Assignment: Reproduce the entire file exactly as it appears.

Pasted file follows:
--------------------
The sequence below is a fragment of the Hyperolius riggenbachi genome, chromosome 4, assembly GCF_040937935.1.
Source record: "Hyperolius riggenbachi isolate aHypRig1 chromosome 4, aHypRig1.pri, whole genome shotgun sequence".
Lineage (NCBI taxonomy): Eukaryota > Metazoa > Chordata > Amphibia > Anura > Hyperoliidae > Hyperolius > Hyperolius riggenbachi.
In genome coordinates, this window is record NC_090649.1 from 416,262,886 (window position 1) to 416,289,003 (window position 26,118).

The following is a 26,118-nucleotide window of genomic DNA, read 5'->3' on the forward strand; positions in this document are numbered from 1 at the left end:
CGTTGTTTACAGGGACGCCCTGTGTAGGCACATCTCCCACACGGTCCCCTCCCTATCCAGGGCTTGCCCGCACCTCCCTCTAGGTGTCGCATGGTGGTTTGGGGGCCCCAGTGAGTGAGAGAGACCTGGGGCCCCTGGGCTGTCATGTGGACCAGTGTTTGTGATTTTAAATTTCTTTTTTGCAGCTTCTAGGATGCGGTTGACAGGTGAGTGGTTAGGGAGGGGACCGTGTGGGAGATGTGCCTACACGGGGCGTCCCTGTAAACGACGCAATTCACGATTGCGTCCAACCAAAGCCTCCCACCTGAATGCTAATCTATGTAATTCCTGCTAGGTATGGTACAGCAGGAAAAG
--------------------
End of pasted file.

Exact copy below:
The sequence below is a fragment of the Hyperolius riggenbachi genome, chromosome 4, assembly GCF_040937935.1.
Source record: "Hyperolius riggenbachi isolate aHypRig1 chromosome 4, aHypRig1.pri, whole genome shotgun sequence".
Lineage (NCBI taxonomy): Eukaryota > Metazoa > Chordata > Amphibia > Anura > Hyperoliidae > Hyperolius > Hyperolius riggenbachi.
In genome coordinates, this window is record NC_090649.1 from 416,262,886 (window position 1) to 416,289,003 (window position 26,118).

The following is a 26,118-nucleotide window of genomic DNA, read 5'->3' on the forward strand; positions in this document are numbered from 1 at the left end:
CGTTGTTTACAGGGACGCCCTGTGTAGGCACATCTCCCACACGGTCCCCTCCCTATCCAGGGCTTGCCCGCACCTCCCTCTAGGTGTCGCATGGTGGTTTGGGGGCCCCAGTGAGTGAGAGAGACCTGGGGCCCCTGGGCTGTCATGTGGACCAGTGTTTGTGATTTTAAATTTCTTTTTTGCAGCTTCTAGGATGCGGTTGACAGGTGAGTGGTTAGGGAGGGGACCGTGTGGGAGATGTGCCTACACGGGGCGTCCCTGTAAACGACGCAATTCACGATTGCGTCCAACCAAAGCCTCCCACCTGAATGCTAATCTATGTAATTCCTGCTAGGTATGGTACAGCAGGAAAAG